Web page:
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Politics The Senate may not reach an immigration deal — and people are worried about what comes next

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The Senate is inching forward with debate on a deal to codify the Deferred Action for Childhood Arrivals program and increase border security.

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(Win McNamee/Getty Images)

  • The Senate is moving forward with debate to reach a solution that would codify the Deferred Action for Childhood Arrivals immigration program and increase border security.
  • Republicans and Democrats, however, are at odds on how to proceed.
  • Senate Majority Leader Mitch McConnell has set a timetable of completing any deal by the end of the week.


WASHINGTON — Congress is advancing on a plan to address both border security and the unauthorized immigrants benefitting from the Deferred Action for Childhood Arrivals program as part of Senate Majority Leader Mitch McConnell's commitment several weeks ago that ended the federal government shutdown.

But Republicans and Democrats in the Senate remain fiercely divided on the kind of bill they would be willing to vote for — on top of whether President Donald Trump would sign the final product.

McConnell began Tuesday by begging Democrats to move forward with the amendment process to a shell bill now on the Senate floor. McConnell also stressed that any immigration fix had to come by call of business Thursday when Congress departs for a weeklong recess.

"Look, this is an issue we've been talking about literally for years," McConnell told reporters. "Something passed the Senate in 2013, we spent three months talking to the Democrats about this. There's no reason in the world why if there is a core 60 votes to support something, we can't achieve it in the next few days. So that's the timetable."

But Senate Minority Leader Chuck Schumer signaled he was not on board with McConnell's plea for Democrats to start offering amendments that would each receive a fair shake on the floor. Rather, Schumer wants the Senate to vote on two separate bills — one based on Trump's outline of immigration principles issued last month, and the other on the text of the compromise deal between Sens. John McCain and Chris Coons.

Schumer acknowledged that neither proposal would pass a 60-vote threshold, but he said it would give senators a better idea of the kind of compromises that could be made.

"That will tell us sort of the bounds," Schumer said in a press conference. "I don’t think either of them will get large bipartisan support, but it will give us an idea of the parameters and can set us moving."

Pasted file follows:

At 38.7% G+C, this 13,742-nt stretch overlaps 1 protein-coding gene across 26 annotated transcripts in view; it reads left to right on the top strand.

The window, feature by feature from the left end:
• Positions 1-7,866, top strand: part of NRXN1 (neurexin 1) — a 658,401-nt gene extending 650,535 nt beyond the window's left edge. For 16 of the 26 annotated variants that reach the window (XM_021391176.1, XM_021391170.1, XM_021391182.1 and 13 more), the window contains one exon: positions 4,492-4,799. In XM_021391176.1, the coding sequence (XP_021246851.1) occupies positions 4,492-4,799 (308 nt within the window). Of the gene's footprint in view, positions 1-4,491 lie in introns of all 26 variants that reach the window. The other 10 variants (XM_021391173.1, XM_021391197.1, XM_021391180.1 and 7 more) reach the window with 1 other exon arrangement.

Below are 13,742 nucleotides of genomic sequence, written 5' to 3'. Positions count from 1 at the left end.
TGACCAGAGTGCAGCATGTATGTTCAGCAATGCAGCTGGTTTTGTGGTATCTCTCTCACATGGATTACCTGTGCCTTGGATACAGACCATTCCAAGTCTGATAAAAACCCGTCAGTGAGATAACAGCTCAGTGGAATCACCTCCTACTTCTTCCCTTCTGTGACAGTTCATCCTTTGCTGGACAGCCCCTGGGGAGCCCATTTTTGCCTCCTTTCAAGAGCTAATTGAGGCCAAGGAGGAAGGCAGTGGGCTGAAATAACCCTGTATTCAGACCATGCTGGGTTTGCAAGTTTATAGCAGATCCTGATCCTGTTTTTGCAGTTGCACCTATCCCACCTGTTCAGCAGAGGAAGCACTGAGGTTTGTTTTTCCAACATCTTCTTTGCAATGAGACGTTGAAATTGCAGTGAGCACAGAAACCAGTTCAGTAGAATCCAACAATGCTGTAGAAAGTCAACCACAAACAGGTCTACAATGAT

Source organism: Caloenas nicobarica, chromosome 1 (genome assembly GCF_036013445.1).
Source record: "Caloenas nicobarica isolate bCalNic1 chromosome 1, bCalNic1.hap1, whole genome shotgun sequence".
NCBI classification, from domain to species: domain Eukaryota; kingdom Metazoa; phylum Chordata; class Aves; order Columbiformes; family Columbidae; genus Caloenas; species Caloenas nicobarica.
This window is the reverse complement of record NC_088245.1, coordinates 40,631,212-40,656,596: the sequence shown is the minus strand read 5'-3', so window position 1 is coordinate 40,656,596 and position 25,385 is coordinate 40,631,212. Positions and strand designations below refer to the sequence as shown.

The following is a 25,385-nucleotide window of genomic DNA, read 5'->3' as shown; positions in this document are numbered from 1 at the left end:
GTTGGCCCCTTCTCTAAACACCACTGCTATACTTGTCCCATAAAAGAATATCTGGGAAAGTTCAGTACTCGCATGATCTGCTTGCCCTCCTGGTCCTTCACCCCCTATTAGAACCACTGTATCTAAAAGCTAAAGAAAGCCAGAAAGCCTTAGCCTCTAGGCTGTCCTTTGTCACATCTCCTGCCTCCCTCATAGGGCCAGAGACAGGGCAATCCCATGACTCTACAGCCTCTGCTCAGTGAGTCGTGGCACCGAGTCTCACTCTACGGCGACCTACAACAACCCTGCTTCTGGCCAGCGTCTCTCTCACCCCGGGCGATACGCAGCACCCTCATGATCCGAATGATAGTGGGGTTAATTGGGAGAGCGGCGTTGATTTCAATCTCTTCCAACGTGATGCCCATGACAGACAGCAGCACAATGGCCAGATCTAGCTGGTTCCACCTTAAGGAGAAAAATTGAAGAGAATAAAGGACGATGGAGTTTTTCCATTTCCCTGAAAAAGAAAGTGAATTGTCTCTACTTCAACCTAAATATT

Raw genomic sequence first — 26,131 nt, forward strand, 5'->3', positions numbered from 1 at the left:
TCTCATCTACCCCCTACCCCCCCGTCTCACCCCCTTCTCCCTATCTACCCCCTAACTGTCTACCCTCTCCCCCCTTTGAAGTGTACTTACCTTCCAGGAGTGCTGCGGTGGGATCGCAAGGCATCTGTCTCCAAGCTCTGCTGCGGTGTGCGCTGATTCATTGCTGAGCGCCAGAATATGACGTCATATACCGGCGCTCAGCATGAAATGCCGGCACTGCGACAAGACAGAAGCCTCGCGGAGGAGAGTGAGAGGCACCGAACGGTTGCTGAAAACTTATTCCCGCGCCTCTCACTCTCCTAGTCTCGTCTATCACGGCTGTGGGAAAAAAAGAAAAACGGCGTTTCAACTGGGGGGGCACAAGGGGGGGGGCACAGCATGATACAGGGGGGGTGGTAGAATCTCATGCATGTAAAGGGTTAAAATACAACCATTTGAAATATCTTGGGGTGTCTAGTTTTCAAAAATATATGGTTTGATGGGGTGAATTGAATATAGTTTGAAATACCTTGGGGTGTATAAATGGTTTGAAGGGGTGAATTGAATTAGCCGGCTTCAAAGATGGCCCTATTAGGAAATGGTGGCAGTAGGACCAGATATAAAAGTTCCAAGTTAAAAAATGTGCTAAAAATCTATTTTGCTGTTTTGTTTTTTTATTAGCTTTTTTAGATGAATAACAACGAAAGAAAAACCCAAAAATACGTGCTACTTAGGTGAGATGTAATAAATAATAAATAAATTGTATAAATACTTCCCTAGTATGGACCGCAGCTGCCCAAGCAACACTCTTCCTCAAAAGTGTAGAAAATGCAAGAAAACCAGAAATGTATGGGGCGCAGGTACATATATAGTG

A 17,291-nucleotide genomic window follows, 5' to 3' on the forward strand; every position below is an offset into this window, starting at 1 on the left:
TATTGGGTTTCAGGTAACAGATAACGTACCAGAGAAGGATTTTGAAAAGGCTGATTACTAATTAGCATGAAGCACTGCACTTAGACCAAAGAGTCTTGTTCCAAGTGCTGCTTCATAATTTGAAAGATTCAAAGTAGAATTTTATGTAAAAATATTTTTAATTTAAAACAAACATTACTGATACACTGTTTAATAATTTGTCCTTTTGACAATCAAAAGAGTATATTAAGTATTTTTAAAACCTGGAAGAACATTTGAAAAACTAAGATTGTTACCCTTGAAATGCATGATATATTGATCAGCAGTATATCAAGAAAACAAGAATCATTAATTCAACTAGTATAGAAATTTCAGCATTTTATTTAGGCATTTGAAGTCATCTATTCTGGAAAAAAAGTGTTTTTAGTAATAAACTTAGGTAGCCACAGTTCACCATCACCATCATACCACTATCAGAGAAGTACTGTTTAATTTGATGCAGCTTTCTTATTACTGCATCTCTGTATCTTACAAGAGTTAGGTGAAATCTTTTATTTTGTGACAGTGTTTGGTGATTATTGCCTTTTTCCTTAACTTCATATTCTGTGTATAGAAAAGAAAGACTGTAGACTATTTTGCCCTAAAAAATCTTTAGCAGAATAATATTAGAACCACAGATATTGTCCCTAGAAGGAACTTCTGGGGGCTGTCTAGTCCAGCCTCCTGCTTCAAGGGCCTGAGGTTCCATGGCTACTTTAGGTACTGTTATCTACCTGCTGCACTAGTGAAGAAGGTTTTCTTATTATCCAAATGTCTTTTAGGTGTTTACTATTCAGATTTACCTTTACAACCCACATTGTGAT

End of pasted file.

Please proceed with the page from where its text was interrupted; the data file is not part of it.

Some senators have strict nonstarters in any final bill

Sen. Ted Cruz. play

Sen. Ted Cruz.

(Getty Images/Pool)

Some Republicans have already drawn lines in the sand over certain proposals, which could make the push to get 60 votes in favor of a bill that much harder.

Sen. Ted Cruz of Texas told reporters he had no intention of backing a plan that provided a pathway to citizenship for DACA recipients — who next month are set to lose the protections allowing them to work in the US — and that nothing being considered so far would satisfy him.

"I do not believe we should be granting citizenship to people here illegally," Cruz said. "Right now there are a variety of amnesty proposals circulating, all of which I think are a bad idea."

In addition, Sen. Jeff Flake of Arizona is at odds with the White House on curbs to legal immigration levels. MSNBC reported on Monday that Flake would be a hard "no" on any bill with such a proposal.

Major concern if the Senate fails to reach a deal by the end of the week

Schumer sidestepped McConnell's end-of-week timetable, telling reporters that "we're gonna keep fighting in every way we can."

"But right now our focus is getting to 60," Schumer added. "That's gonna take a lot of push and pull, a lot of compromise. No one is gonna get everything they want. That's how we work around here."

But Republicans suggested there was a real danger in failing to come up with a solution this week.

"We can't lose sight of the fact that even though the court case has allowed DACA eligible persons to go back and reapply, there's a real deadline out there everybody should be mindful of," Sen. Thom Tillis of North Carolina told Business Insider.

"If there's no deal by the end of the week, I think that leaves the DACA recipients in some jeopardy," Senate Majority Whip John Cornyn added.